The festival offered rich cultural diversity, cultural diversity not only between the participating groups, but also within those groups themselves, and cultural diversity likewise between the works as well as within the works performed. There was Oriental music versus Western chamber music, Contemporary music versus jazz, core classical music versus jazz improvisation, Jazz vs. rock, Asian music and Jewish music. The festival brought a US-American perspective, European perspective, Eastbound Overseas perspective but no substantial African perspective. Only the drummer-duo of Hamid Drake and Simon Barker had a Korean-Indian-African perspective.

A-B-C... astounding, brilliant, captivating

The program had lots of astounding, brilliant and captivating music to offer as well as distinctive and impressive musicians to experience, ranging from two duos to two nine-piece ensembles to a soloist with a whole symphony orchestra.

Australian Art Orchestra

Outstanding and extraordinary were the pieces "The Plains"(Peter Knight) and "Hurry Slowly 2" (Andrea Keller) performed by the nine-piece Australian Art Orchestra comprising pianist Andrea Keller, drummer Simon Barker, clarinetist Aviva Endean, violinist Lizzy Welsh, vocalist Georgie Darvidis, bassist Jacques Emery, Tilman Robinson on electronics and trombonist James Macaulay and led by trumpeter Peter Knight. It was music from a slightly uncommon but fascinating zone. The music was made from dust and light, from terrestrial murmurs and flickering horizons, imbued with glimpses of hanging atmospheres and reigned over by lethargic outbursts. Emerging from some secret ground it radiated an enigmatic double face of reality. It evoked an uncommon feeling of wide spaces pervaded by unexpected inner moods in fascinating interaction with each other. It involved a particular way of performing too. I cannot recall having experienced such lethargic singing with such a high degree of expressiveness as embodied by Georgie Davidis. It was also fascinating to watch Aviva Endean slowly shifting and shaping the tone of her clarinet next to James McCaulay's bone-tone elongations. Sounding definitely Australian it gave a particular feeling of the passing of time and hovering in space.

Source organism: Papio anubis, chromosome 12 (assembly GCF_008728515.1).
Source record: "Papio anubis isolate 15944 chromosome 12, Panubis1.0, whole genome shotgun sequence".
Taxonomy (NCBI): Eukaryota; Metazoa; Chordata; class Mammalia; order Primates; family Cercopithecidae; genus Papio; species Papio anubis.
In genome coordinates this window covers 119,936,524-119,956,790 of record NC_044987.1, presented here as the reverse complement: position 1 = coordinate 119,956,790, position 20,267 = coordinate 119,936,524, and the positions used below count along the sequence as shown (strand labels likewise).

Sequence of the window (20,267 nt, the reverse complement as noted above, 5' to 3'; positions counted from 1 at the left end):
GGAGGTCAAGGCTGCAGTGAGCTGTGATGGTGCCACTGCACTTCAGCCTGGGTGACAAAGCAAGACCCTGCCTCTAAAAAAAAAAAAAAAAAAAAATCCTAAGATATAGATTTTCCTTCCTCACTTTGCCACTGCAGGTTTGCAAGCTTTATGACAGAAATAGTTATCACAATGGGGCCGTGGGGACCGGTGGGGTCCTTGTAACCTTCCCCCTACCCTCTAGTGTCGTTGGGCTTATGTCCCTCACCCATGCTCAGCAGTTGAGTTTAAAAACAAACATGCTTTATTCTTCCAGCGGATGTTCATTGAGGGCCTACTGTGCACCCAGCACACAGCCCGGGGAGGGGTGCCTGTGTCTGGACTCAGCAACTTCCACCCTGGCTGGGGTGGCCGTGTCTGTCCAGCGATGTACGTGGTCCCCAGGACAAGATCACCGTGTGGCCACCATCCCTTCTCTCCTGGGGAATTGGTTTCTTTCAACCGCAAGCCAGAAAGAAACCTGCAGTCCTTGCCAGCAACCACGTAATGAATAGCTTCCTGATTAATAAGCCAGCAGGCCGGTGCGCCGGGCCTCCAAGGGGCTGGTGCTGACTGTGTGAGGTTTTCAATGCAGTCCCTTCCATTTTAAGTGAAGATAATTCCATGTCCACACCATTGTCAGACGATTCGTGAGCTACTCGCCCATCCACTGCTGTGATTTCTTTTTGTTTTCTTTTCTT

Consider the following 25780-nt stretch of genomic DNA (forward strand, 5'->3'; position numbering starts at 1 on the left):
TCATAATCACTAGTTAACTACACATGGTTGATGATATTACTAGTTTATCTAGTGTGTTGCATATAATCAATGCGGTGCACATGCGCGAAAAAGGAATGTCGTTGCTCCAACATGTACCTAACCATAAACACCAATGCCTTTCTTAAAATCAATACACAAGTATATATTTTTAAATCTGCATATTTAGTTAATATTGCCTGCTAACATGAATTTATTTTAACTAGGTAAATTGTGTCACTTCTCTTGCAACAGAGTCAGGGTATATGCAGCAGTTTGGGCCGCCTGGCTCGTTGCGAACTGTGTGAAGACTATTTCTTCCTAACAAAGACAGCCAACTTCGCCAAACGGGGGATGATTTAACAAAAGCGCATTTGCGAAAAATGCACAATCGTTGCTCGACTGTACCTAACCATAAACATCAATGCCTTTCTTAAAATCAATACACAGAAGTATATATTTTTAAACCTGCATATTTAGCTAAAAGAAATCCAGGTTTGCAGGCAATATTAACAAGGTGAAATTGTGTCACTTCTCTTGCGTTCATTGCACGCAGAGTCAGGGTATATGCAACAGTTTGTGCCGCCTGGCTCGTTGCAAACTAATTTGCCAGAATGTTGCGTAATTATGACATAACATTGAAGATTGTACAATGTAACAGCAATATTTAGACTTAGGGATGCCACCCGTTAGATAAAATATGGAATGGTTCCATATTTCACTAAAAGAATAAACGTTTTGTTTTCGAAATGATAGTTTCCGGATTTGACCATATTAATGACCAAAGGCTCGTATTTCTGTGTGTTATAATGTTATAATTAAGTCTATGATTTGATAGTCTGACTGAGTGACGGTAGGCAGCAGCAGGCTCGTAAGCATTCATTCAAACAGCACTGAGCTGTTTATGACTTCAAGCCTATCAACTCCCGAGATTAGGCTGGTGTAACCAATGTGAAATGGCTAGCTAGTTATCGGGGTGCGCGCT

Hamid Drake/Simon Barker

The duo of drummer Hamid Drake and Australian Art Orchestra's drummer Simon Barker was an exciting happening of rare beauty. Being their very first meeting there was extraordinary dense, supernatural interlocking from the very beginning and ignition of holy fires further on. Rhythm, pulsation, vibration are basic facts of life, a source of joy, a means of grounding, a means of conjuring the spirits to git it in our souls. For Simon Barker every beat(ing) was meant to be and to connect. Both musicians beat deep into the universe, made it vibrate, made it hum. The deeply Korean influenced drumming of Simon Barker met with the rich transcultural drumming of Hamid Drake, rooted in the Afro-American heritage, and led into a moving communion. Both drummers would engage later with all their intensity in the late night Mleczarnia Sessions and Simon Barker also in the weekend's living-room meetings.

Amir ElSaffar